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Modern Monetary Theory

 
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11 March 2019 10:56
 

Has anyone read much about MMT, the economic theory that is the underpinning of the New Green Deal and other Democratic proposals?  I’m no economist, but my understanding of it is generally that rather than seeing money as a commodity that has a value as a rate of exchange (when it was tied to gold it had an actual value), it is seen as simply a creature of law that the state recognizes as legal tender.  The idea (as I understand it) is that the state can print any amount of money that it wants to basically do whatever it wants, and that inflation will be controlled because supply and demand will basically be balanced by government spending and taxation.  So, we can have Medicare for all, college tuition paid by the government, guaranteed jobs, and governmental support of any environmental program we think needed.  No need to worry about public debt - just print more money, pay off the debt, and take money out of circulation through taxation. 

It sounds too good to be true - a real free lunch.  It wouldn’t work on a private scale, because you and I can’t print money.  But Uncle Sam can, so he just goes to town and funds every pipe dream that comes along.

“If it sounds too good to be true, it probably is”, as the saying goes.  Does anyone have sufficient economic background to explain exactly why it won’t work, or to defend it if you think it will?

 
mapadofu
 
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mapadofu
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11 March 2019 12:05
 

Try this podcast that has a discussion between an MMTer and a more conventional economist

https://traffic.megaphone.fm/VMP3252452383.mp3

What I recall from it that might be relevant for your first paragraph is that MMT would say we have a lot more flexibility in terms of the size of the deficit provided that other aspects of the financial system, the Fed in particular, are able to do the right things.  In that sense it is not a complete free for all.

[ Edited: 11 March 2019 12:08 by mapadofu]
 
Antisocialdarwinist
 
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11 March 2019 12:16
 

Here’s a video in which a proponent of MMT explains it.

It’s a pretty soft-ball interview, but the gist of it seems to be that printing money won’t cause inflation if the supply of goods and services increases at a sufficient pace to prevent the “too-much-money-not-enough-stuff” scenario (skip to the fifteen-minute mark). But there’s no discussion of how to prevent this scenario from developing, or why printing money so often does lead to inflation.

She does, however, mention “Quantitative Easing,” which was basically a way for the government to print money without seeming like it was printing money. And it’s true: contrary to what many expected, QE did not lead to inflation. So the traditional view—that printing money inevitably leads to inflation—doesn’t appear to be the case. But I’d like to see some discussion about why printing money often does lead to inflation, but sometimes doesn’t.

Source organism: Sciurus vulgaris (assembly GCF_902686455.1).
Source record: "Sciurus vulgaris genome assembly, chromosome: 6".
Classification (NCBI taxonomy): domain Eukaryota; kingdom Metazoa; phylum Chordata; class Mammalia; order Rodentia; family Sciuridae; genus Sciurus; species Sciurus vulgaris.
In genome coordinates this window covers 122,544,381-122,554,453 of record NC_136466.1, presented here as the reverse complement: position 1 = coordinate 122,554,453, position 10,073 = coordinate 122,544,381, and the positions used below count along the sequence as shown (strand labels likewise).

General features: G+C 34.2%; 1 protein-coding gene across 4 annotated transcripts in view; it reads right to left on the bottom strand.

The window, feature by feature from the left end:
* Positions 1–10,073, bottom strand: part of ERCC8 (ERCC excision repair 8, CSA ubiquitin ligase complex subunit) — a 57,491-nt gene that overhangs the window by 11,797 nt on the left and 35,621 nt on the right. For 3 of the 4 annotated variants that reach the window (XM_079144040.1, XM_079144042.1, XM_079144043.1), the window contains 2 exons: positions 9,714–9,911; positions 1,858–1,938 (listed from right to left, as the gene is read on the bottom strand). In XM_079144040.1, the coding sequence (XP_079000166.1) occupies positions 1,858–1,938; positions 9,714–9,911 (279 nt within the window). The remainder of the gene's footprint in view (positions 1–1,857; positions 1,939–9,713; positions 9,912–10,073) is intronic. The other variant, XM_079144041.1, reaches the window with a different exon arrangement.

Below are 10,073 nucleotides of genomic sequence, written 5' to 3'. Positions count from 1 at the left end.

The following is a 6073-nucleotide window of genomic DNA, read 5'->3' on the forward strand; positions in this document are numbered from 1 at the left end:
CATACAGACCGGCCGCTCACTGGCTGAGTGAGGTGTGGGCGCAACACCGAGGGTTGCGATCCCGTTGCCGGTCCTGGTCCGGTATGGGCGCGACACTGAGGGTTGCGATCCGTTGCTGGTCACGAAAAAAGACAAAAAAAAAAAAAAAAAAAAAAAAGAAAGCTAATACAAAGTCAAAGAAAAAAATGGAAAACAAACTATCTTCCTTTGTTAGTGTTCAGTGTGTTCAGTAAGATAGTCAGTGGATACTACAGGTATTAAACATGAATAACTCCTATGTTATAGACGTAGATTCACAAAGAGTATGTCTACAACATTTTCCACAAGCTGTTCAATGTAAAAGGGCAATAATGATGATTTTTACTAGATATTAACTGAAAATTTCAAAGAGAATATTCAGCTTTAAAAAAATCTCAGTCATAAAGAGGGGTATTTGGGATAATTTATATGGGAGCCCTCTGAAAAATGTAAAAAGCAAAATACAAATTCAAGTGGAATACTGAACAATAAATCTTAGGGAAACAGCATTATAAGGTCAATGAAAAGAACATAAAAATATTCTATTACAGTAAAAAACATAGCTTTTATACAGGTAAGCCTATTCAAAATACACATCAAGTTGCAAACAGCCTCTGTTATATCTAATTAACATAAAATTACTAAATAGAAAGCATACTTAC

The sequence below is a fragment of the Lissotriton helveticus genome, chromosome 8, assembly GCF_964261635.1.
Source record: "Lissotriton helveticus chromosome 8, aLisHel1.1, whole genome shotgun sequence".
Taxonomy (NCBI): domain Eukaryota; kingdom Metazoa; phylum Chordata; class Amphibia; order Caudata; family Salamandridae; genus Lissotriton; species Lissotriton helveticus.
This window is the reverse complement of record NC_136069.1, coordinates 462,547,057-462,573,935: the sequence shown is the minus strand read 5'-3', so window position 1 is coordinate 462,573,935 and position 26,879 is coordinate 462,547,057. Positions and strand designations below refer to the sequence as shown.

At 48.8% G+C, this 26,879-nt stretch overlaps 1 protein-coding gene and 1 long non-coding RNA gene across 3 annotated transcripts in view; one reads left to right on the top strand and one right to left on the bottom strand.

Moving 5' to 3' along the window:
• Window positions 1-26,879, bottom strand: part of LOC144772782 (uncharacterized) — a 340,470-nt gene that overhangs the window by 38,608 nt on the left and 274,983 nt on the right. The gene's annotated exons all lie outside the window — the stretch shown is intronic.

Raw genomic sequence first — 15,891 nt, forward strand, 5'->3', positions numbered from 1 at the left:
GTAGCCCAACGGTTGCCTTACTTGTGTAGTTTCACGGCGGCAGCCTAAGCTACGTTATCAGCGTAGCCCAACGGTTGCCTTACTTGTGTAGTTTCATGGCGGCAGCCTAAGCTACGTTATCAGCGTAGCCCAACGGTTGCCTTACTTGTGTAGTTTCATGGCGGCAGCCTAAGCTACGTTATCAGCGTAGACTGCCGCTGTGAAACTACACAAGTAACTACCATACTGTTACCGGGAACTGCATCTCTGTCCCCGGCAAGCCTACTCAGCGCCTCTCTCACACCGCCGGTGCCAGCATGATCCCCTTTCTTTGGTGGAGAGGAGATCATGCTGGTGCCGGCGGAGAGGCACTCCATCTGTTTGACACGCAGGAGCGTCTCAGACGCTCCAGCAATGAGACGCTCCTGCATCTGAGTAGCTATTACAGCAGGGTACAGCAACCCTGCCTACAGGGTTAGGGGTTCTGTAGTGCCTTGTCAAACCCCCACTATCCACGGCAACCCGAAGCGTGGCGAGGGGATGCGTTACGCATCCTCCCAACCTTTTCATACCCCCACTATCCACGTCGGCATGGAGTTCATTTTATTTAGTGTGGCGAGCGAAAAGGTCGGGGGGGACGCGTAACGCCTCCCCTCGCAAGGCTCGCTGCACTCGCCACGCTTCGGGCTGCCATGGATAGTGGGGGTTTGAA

Here is a debate between a proponent and an opponent of MMT. But I haven’t listened to it yet.

 
 
mapadofu
 
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11 March 2019 12:39
 

Suppose that the Fed is actively trying to manage the rate of inflation (which afaik has been true for decades now), and is competent at it.  Then, when the govt runs up debt (within some bounds) it is possible for the Fed to react in a way that prevents inflation from occurring.  According to MMT this is the situation we’re currently in in the US.

So, my understanding of the idea is that when there are these other competent financial actions that can pull levers to counteract the effects of spending, then MMT applies.  They didn’t exist back in history, so spending caused inflation, and It doesn’t apply to states that don’t control their fiscal situation, like member states of the EU.

If you accept this, there is a different question that seems worth asking: “if not inflation, what are the negative consequences of ramping up spending?” 

Maybe we’d just squeeze the balloon in one place (inflation) only to have it burst out somewhere else.  then again, maybe having well constructed interlocking organizations pushing on the economy in the right ways allow us to do stuff that wouldn’t seem possible.

My 100%gut reaction is that MMT based policies could probably work great, until they don’t,and we’ll only find that line by tripping over it.

[ Edited: 11 March 2019 12:45 by mapadofu]
 
Poldano
 
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12 March 2019 02:40
 

One of the phenomena that may actually prevent inflation is if there is a disguised deflation in process. Deflation was a feature of the latter part of the 19th century in the U.S., because of a combination of rapid population rise combined with a hard-money policy (i.e., the Gold Standard). This had the effect of protecting the interests of the lender class, but resulted in insufficient currency to oil the general economy to the extent that it needed to be oiled. The result was several long-lasting depressions.

A similar situation could be occurring today in the U.S. because human labor is being systematically devalued. The lender class/community, on the other hand, is sitting pretty. One analysis I recently read is that the systematic devaluation of human labor is actually repressing technological advance, because there is little incentive for investing in risky new technological solutions when labor is so inexpensive and becoming less expensive. There is no obvious action to counteract this trend in the U.S. I theorize that a general reduction in population in the U.S. could remedy the economic situation, similarly to the way the Black Death is said to have created labor shortages in 14th-century Europe that resulted in a technological and commercial revolution. A better way would be some kind of general action that creates a greater demand for labor (*cough* infrastructure investment *cough*), but that would probably be opposed by those currently pulling the strings of political power.